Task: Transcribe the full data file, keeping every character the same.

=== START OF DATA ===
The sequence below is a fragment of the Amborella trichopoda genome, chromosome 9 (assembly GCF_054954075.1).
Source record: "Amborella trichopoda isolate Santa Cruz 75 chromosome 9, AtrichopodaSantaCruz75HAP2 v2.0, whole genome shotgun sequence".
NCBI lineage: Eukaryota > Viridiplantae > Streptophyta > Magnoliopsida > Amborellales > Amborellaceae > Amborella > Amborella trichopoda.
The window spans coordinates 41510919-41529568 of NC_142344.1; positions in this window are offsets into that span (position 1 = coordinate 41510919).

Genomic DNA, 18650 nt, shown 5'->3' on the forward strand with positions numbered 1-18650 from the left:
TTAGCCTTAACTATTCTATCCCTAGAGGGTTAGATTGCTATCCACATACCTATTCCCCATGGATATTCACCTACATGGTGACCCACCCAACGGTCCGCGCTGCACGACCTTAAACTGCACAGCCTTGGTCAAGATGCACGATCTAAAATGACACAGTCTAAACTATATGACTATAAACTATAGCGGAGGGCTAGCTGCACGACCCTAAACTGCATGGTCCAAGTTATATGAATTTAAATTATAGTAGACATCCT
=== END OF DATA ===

The sequence below is a fragment of the Amborella trichopoda genome, chromosome 9 (assembly GCF_054954075.1).
Source record: "Amborella trichopoda isolate Santa Cruz 75 chromosome 9, AtrichopodaSantaCruz75HAP2 v2.0, whole genome shotgun sequence".
NCBI lineage: Eukaryota > Viridiplantae > Streptophyta > Magnoliopsida > Amborellales > Amborellaceae > Amborella > Amborella trichopoda.
The window spans coordinates 41510919-41529568 of NC_142344.1; positions in this window are offsets into that span (position 1 = coordinate 41510919).

Genomic DNA, 18650 nt, shown 5'->3' on the forward strand with positions numbered 1-18650 from the left:
TTAGCCTTAACTATTCTATCCCTAGAGGGTTAGATTGCTATCCACATACCTATTCCCCATGGATATTCACCTACATGGTGACCCACCCAACGGTCCGCGCTGCACGACCTTAAACTGCACAGCCTTGGTCAAGATGCACGATCTAAAATGACACAGTCTAAACTATATGACTATAAACTATAGCGGAGGGCTAGCTGCACGACCCTAAACTGCATGGTCCAAGTTATATGAATTTAAATTATAGTAGACATCCT